Development of airborne radars first progressed through a series of 1.5-m wavelength VHF devices for night-fighter airborne intercepts (AIs) and sub-hunting ASVs to 10-cm or "S-band" radars used for similar purposes. Realization that the 10-cm radars could depict features on the ground led to a similar system (viz., H2S) intended to guide bombers on night raids. All this took place in Britain, under the auspices of the Royal Air Force. The Rad Lab picked up the thread and made further advances.

Fine maintains that the cavity magnetron and the microwave radars it powered played the dominant role in countering the U-boat threat to Allied merchant shipping. But his confused narrative of antisubmarine warfare (ASW) is rife with errors of fact and based on outdated secondary sources and unreliable memoirs.[6] We read, for instance, that "With the introduction of the Leigh Lights together with ten-centimeter radar early in 1942, about 110 Axis submarines were sunk that year even despite Germany's deployment of radar detectors" (108). But the first 10-cm ASV radars were not deployed operationally until December 1942, and no U-boat kills were achieved until March.[7] The 1.7-m ASV Mark II, produced in the thousands, did the job throughout 1941–42 and well into 1943. The German Navy had almost no satisfactory detectors for 10-cm signals on their U-boats even in 1943, let alone in 1942.[8] Allied forces sank ca. 74 U-boats in the Atlantic in 1942, ca. 204 in 1943.[9]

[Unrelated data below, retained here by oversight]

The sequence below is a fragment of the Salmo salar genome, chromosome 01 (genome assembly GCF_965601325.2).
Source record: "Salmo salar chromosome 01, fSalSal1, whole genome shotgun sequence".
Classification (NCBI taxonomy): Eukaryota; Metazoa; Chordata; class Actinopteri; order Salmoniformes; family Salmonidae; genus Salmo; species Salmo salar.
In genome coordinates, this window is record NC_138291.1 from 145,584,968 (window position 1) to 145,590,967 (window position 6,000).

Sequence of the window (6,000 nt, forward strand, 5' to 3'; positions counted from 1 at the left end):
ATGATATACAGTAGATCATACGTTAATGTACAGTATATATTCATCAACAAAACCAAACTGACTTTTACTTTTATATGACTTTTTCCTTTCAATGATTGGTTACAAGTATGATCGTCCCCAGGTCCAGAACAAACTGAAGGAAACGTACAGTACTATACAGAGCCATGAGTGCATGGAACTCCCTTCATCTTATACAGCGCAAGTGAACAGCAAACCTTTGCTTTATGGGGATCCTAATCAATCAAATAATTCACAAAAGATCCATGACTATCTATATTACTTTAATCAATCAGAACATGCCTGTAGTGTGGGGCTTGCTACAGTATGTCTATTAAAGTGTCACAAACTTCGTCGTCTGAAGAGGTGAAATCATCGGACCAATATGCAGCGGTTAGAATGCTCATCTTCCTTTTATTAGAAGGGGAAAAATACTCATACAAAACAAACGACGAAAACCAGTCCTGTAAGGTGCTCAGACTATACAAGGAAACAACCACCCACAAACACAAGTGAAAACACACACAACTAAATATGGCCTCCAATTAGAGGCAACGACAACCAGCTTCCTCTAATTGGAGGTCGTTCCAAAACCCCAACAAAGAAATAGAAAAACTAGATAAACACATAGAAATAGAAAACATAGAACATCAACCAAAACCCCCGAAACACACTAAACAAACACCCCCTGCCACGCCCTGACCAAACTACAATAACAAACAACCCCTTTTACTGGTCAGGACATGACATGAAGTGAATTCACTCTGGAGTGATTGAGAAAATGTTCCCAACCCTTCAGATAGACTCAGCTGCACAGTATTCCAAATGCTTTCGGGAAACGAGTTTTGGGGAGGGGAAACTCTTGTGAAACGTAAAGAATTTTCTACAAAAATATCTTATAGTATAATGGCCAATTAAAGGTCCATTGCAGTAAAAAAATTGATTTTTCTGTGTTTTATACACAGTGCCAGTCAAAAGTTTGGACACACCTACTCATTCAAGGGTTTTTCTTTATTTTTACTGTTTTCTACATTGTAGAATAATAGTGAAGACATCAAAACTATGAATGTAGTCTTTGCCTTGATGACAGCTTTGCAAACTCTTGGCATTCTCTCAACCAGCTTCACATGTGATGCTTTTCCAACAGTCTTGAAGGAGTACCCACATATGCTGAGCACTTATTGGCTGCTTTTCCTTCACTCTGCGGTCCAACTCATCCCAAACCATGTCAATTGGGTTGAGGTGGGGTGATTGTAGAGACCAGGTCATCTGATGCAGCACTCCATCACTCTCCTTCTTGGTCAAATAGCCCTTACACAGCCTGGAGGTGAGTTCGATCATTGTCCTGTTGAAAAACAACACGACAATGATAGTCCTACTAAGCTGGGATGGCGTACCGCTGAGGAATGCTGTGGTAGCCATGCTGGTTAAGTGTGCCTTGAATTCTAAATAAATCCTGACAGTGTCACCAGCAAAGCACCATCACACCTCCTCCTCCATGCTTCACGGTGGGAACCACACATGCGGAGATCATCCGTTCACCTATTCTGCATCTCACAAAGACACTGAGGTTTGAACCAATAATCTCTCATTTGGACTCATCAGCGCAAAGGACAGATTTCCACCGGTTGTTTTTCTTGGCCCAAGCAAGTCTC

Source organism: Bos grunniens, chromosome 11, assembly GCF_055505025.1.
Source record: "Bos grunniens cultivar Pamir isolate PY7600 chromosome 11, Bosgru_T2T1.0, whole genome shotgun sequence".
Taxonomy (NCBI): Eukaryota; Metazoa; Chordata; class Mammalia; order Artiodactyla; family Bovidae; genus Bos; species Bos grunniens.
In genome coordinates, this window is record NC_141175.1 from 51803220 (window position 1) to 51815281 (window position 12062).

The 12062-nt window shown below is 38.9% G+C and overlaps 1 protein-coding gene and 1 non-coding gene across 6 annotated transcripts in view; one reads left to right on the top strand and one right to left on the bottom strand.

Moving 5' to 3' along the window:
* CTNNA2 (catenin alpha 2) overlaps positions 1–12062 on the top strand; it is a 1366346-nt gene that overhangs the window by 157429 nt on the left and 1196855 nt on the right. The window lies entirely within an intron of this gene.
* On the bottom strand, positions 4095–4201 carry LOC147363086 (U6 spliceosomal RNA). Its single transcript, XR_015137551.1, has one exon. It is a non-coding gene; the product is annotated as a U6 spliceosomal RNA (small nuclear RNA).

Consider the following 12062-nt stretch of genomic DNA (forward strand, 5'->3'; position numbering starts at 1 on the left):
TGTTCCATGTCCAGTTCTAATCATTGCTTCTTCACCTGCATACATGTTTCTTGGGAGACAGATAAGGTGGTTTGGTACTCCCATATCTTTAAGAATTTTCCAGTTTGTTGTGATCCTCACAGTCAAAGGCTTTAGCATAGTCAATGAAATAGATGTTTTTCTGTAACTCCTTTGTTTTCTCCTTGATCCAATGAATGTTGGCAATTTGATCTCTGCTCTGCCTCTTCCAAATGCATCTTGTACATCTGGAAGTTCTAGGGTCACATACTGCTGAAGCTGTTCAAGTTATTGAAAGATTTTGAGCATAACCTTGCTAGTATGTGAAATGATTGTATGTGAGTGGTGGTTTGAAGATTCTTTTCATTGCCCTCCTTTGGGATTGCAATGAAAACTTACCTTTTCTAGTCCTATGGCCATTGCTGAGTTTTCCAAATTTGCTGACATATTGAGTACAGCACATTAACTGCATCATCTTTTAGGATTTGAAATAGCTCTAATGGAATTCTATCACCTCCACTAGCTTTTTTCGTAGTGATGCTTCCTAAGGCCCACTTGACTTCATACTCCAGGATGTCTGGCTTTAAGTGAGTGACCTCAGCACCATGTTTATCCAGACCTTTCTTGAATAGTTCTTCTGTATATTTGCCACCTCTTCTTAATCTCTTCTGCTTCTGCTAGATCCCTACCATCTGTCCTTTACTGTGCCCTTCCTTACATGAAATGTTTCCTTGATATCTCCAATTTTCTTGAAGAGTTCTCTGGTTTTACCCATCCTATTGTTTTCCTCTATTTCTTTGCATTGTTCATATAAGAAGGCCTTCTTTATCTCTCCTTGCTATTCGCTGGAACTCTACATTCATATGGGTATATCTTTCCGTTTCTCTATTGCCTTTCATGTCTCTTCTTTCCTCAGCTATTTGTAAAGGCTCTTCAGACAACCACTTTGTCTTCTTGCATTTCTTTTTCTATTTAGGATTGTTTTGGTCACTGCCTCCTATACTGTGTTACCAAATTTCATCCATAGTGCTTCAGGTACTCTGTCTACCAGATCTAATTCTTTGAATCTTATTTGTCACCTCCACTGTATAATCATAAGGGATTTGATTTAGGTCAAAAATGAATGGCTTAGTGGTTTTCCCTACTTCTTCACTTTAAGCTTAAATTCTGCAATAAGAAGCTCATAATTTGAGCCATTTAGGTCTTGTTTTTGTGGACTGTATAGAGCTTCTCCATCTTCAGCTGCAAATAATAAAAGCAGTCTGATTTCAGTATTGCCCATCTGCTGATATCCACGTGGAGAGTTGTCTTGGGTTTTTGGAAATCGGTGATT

Fine believes the introduction of the British 10-cm Mark III ASV in March 1943 at the climax of the ASW campaign clinched the defeat of the U-boats, which in fact did considerable further damage up to the war's end. (He buttresses this claim with quotations of various "authoritative" figures [110].) Cliometric historians have analyzed World War II data in careful studies, using statistical techniques to identify the factors that drove the campaign results. The most exacting of these show that the impact of the 10-cm radar was significant but (pace Fine) far from decisive.[10]